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Bringing cattle feeding back to the Corn Belt

Phillip Lancaster for Progressive Cattle Published on 24 June 2019
Confinement barns

During the 1970s and 1980s, cattle feeding moved out of the Corn Belt to the High Plains due to better feed conversion and performance of cattle in a semiarid climate.

However, a couple of factors may be bringing cattle feeding back to the Corn Belt: availability of low-cost wet distillers grains and confinement finishing facilities.

The ethanol expansion during the 2000s led to increased use of distillers grains in feedlot diets as a replacement for high-cost corn. Wet distillers grains can be included in diets at greater amounts than dry distillers grains (40% versus 20% of diet dry matter) without negatively impacting rate of gain. Therefore, feedlots closer to the plant can gain an advantage in feed cost. Additionally, there appears to be a greater advantage to including wet distillers grains in dry-rolled corn diets, which is the primary processing method used in the Corn Belt, compared with steam-flaked corn diets used in larger feedlots in the High Plains. The availability of wet distillers grains in the Corn Belt allows feedlots in the region to reduce feed costs.

A more recent trend is the use of modern total confinement finishing facilities. Feeding cattle in the Corn Belt has several environmental challenges, such as mud and cold stress during winter and heat stress in the summer. As little as 4 inches of mud can decrease feed intake by 10% to 15%, resulting in reduced rate of gain.

Temperatures below freezing increase feed used for maintenance by 10% for each 10-degree drop in temperature, and cattle that are wet and covered with mud have a 40% increase in feed used for maintenance with each 10-degree drop in temperature below freezing.

High humidity during summer months decreases the ability of cattle to cool themselves by panting, and nighttime temperatures above 70ºF with high humidity can result in as much as 35% reduction in feed intake, resulting in reduced rate of gain. Total confinement facilities are designed to improve the environmental conditions cattle experience by reducing mud, keeping cattle dry and providing total shade to reduce heat stress.

Data from under a roof

Early research evaluating confinement barns in the 1970s and 1980s found that cattle in confinement barns consumed 4.5% less feed and converted feed 2.7% more efficiently. However, the accompanying reduced rate of gain increased days on feed, making the confinement barn less attractive. The reduction in feed intake was thought to be due to lack of ventilation and air flow through the barn, as these barns had a gable roof and walls on three sides.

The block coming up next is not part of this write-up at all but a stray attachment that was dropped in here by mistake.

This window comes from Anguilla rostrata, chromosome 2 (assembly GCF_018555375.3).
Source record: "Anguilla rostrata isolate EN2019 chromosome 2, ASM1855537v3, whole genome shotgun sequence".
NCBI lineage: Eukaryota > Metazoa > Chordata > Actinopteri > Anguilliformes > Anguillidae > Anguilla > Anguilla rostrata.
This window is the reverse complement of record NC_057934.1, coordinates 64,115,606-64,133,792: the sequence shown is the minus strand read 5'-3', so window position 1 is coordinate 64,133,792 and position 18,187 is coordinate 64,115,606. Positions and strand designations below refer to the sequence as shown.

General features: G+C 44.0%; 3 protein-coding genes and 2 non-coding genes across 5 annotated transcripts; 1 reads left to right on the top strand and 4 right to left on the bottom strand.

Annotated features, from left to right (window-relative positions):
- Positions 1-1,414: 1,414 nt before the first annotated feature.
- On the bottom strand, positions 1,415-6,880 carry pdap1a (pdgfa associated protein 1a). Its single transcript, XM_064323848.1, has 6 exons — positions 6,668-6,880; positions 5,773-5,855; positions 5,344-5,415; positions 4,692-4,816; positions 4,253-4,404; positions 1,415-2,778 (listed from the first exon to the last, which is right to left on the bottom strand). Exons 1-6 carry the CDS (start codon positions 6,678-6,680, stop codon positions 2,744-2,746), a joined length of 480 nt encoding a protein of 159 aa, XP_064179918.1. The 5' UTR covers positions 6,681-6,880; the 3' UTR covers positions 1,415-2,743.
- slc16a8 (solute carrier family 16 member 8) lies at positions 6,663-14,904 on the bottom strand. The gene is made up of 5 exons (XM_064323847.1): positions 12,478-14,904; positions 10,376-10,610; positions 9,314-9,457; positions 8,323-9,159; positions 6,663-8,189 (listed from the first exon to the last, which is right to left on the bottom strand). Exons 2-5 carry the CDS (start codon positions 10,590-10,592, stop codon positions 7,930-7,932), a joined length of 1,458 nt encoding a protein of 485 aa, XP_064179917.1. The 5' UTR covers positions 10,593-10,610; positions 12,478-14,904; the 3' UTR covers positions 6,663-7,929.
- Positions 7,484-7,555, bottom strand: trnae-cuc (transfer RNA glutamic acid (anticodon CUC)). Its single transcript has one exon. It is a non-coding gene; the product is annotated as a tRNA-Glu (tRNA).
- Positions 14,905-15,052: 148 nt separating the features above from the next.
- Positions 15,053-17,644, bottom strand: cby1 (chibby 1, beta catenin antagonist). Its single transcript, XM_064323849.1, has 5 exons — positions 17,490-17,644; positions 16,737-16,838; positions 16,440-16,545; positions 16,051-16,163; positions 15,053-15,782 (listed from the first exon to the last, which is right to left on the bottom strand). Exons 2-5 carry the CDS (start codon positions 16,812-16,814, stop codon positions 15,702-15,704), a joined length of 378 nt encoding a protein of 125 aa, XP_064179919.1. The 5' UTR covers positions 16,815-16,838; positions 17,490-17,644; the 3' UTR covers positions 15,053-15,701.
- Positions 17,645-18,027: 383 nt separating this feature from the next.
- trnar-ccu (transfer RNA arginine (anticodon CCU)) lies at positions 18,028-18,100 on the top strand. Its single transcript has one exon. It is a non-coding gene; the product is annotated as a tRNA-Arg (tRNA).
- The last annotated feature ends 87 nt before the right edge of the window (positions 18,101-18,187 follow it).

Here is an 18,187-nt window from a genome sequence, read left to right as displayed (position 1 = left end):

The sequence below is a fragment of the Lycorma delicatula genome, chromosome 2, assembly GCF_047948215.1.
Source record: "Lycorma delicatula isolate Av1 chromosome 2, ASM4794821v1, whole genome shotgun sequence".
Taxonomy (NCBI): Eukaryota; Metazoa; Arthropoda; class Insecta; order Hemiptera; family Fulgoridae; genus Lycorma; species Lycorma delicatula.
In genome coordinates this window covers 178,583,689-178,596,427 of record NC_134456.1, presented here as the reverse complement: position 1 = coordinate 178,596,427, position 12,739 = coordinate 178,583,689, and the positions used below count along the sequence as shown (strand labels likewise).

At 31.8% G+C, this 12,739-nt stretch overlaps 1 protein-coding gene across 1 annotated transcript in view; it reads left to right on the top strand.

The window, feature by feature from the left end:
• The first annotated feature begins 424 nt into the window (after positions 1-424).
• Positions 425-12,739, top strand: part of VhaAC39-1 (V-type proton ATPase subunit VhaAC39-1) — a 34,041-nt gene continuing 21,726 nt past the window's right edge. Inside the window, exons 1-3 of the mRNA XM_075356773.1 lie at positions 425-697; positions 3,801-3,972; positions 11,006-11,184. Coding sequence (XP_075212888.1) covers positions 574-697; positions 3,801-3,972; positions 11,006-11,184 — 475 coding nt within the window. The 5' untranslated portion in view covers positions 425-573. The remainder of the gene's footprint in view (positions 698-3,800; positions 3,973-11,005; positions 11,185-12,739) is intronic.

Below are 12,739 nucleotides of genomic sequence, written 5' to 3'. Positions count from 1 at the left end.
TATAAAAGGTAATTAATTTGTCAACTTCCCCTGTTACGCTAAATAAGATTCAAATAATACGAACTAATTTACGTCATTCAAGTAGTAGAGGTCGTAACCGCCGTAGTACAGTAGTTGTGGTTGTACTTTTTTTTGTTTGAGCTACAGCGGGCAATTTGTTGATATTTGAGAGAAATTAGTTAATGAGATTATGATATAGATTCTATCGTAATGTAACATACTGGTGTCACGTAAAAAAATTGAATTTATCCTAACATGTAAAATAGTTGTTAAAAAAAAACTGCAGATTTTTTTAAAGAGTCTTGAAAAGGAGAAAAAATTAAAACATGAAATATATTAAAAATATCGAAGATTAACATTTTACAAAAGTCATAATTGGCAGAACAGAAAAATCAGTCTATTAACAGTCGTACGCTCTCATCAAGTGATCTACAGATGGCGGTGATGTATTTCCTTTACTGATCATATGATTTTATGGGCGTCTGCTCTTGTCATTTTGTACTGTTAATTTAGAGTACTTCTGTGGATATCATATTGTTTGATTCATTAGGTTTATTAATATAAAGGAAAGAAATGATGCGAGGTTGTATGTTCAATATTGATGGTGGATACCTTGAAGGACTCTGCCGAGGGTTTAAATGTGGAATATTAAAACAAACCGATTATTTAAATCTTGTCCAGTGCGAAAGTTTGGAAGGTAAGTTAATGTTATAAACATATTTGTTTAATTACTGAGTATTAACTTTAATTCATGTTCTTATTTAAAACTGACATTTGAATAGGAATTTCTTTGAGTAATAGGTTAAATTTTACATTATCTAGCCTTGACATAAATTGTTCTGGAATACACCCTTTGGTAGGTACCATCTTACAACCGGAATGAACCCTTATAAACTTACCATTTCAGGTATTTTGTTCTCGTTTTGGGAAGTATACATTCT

However, modern confinement facilities such as hoop and monoslope barns have improved design features to allow hot, humid air to rise out of the barn and improve air flow through the barn. Recent research has reported similar feed intake but improved rate of gain and feed efficiency in modern confinement barns compared with cattle in open lots.

Research at South Dakota State University reported that cattle in a monoslope barn converted feed 3.5% more efficiently over a seven-year period. However, there were considerable differences between seasons in which the cattle finished with the greatest advantage in the first quarter (Figure 1).

Percentage improvement in feed:gain of cattle in a confinement barn

This is likely due to the reduced impacts of mud and cold stress during this time of year. In the third and fourth quarter, there was very little advantage for the confinement barn, likely due to relatively good environmental conditions in the open lot during this time of year. Additionally, it is much easier to reduce the negative effects of mud and cold stress by keeping cattle on concrete, under roof and out of the wind than it is to alleviate heat stress.

At the southern edge of the Corn Belt, winters are less severe, but summers are longer and more humid, suggesting confinement barns may be less beneficial than in the northern Corn Belt. A recent two-year study at Missouri State University in Springfield, Missouri, compared performance of cattle in a gable-roof confinement barn and an open dirt lot. Cattle went on feed in early July and finished in December each year.

In southwest Missouri, the prevailing summer winds come from the south or southeast, but can come from any direction on a given day, creating inconsistent air movement in a barn with sidewalls. Thus, to improve air movement in the barn, some design modifications were made to the standard gable-roof barn such that sidewalls were removed and high-speed wall-mount fans were installed to provide consistent air flow even on calm days.

Averaged across the two years, cattle in the barn converted feed 5.6% more efficiently. Based on observations during the study, the improved feed efficiency is likely mostly attributable to the installation of fans in the confinement barn.

In conclusion, changes in feedstuff availability and new confinement facility design may improve the economics of cattle feeding in the Corn Belt. However, the benefit of a confinement barn is dependent upon the climate of the region, and producers need to evaluate the potential improvement in cattle performance for their particular situation. In the southern Corn Belt, the greater risk of heat stress suggest that including fans in the design of the confinement barn to improve air flow can enhance cattle comfort and performance.  end mark

PHOTO: Modern improvements in confinement barns have allowed hot air to rise and improve airflow, encouraging better feed intake. Photo by David Cooper.

Phillip Lancaster
  • Phillip Lancaster

  • Assistant Professor – Beef Cattle Production
  • Missouri State University
  • Email Phillip Lancaster

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